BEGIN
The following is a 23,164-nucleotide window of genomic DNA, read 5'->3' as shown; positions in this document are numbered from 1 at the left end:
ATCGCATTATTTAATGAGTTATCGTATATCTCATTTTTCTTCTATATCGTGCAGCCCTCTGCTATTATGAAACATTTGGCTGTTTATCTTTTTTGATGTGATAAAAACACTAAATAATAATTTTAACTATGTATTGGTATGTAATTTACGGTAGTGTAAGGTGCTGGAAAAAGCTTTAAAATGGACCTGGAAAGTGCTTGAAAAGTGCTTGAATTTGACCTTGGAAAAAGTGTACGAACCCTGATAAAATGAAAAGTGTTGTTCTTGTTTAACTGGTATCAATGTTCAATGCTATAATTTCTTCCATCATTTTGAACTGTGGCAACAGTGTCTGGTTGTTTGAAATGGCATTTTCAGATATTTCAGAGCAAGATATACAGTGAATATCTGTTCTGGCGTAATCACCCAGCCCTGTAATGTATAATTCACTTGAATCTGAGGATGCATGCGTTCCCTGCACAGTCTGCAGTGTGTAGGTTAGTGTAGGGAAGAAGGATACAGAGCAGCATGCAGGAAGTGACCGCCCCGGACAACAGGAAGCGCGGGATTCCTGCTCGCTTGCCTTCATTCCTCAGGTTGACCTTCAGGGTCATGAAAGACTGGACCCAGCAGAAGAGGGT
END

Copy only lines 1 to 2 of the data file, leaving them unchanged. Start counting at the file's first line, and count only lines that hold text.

The following is a 23,164-nucleotide window of genomic DNA, read 5'->3' as shown; positions in this document are numbered from 1 at the left end:
ATCGCATTATTTAATGAGTTATCGTATATCTCATTTTTCTTCTATATCGTGCAGCCCTCTGCTATTATGAAACATTTGGCTGTTTATCTTTTTTGATGTGATAAAAACACTAAATAATAATTTTAACTATGTATTGGTATGTAATTTACGGTAGTGTAAGGTGCTGGAAAAAGCTTTAAAATGGACCTGGAAAGTGCTTGAAAAGTGCTTGAATTTGACCTTGGAAAAAGTGTACGAACCCTGATAAAATGAAAAGTGTTGTTCTTGTTTAACTGGTATCAATGTTCAATGCTATAATTTCTTCCATCATTTTGAACTGTGGCAACAGTGTCTGGTTGTTTGAAATGGCATTTTCAGATATTTCAGAGCAAGATATACAGTGAATATCTGTTCTGGCGTAATCACCCAGCCCTGTAATGTATAATTCACTTGAATCTGAGGATGCATGCGTTCCCTGCACAGTCTGCAGTGTGTAGGTTAGTGTAGGGAAGAAGGATACAGAGCAGCATGCAGGAAGTGACCGCCCCGGACAACAGGAAGCGCGGGATTCCTGCTCGCTTGCCTTCATTCCTCAGGTTGACCTTCAGGGTCATGAAAGACTGGACCCAGCAGAAGAGGGT